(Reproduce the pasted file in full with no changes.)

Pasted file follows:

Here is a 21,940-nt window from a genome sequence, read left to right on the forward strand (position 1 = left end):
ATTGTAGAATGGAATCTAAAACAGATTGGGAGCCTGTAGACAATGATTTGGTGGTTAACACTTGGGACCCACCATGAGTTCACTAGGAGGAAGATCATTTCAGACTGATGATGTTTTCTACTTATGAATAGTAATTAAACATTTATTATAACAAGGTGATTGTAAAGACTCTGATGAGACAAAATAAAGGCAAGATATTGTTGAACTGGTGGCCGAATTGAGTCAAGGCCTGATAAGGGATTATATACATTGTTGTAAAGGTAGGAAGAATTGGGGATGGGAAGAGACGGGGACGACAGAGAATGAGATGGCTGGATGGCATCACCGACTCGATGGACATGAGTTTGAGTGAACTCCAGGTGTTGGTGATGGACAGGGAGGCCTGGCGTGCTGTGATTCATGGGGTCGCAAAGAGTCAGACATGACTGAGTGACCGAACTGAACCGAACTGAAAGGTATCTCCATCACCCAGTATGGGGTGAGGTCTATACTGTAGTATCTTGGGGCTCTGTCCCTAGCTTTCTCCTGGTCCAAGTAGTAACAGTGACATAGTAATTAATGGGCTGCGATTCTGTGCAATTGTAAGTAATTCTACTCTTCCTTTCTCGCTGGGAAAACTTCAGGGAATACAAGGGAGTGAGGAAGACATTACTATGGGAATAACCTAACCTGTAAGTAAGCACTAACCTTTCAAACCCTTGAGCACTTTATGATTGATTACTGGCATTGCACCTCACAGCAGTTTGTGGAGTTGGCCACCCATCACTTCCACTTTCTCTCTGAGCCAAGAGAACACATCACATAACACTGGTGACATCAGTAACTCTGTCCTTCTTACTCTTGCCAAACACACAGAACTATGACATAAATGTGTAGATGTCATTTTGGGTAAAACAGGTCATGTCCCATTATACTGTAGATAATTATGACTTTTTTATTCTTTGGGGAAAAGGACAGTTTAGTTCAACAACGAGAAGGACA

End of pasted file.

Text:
Here is a 21,940-nt window from a genome sequence, read left to right on the forward strand (position 1 = left end):
ATTGTAGAATGGAATCTAAAACAGATTGGGAGCCTGTAGACAATGATTTGGTGGTTAACACTTGGGACCCACCATGAGTTCACTAGGAGGAAGATCATTTCAGACTGATGATGTTTTCTACTTATGAATAGTAATTAAACATTTATTATAACAAGGTGATTGTAAAGACTCTGATGAGACAAAATAAAGGCAAGATATTGTTGAACTGGTGGCCGAATTGAGTCAAGGCCTGATAAGGGATTATATACATTGTTGTAAAGGTAGGAAGAATTGGGGATGGGAAGAGACGGGGACGACAGAGAATGAGATGGCTGGATGGCATCACCGACTCGATGGACATGAGTTTGAGTGAACTCCAGGTGTTGGTGATGGACAGGGAGGCCTGGCGTGCTGTGATTCATGGGGTCGCAAAGAGTCAGACATGACTGAGTGACCGAACTGAACCGAACTGAAAGGTATCTCCATCACCCAGTATGGGGTGAGGTCTATACTGTAGTATCTTGGGGCTCTGTCCCTAGCTTTCTCCTGGTCCAAGTAGTAACAGTGACATAGTAATTAATGGGCTGCGATTCTGTGCAATTGTAAGTAATTCTACTCTTCCTTTCTCGCTGGGAAAACTTCAGGGAATACAAGGGAGTGAGGAAGACATTACTATGGGAATAACCTAACCTGTAAGTAAGCACTAACCTTTCAAACCCTTGAGCACTTTATGATTGATTACTGGCATTGCACCTCACAGCAGTTTGTGGAGTTGGCCACCCATCACTTCCACTTTCTCTCTGAGCCAAGAGAACACATCACATAACACTGGTGACATCAGTAACTCTGTCCTTCTTACTCTTGCCAAACACACAGAACTATGACATAAATGTGTAGATGTCATTTTGGGTAAAACAGGTCATGTCCCATTATACTGTAGATAATTATGACTTTTTTATTCTTTGGGGAAAAGGACAGTTTAGTTCAACAACGAGAAGGACA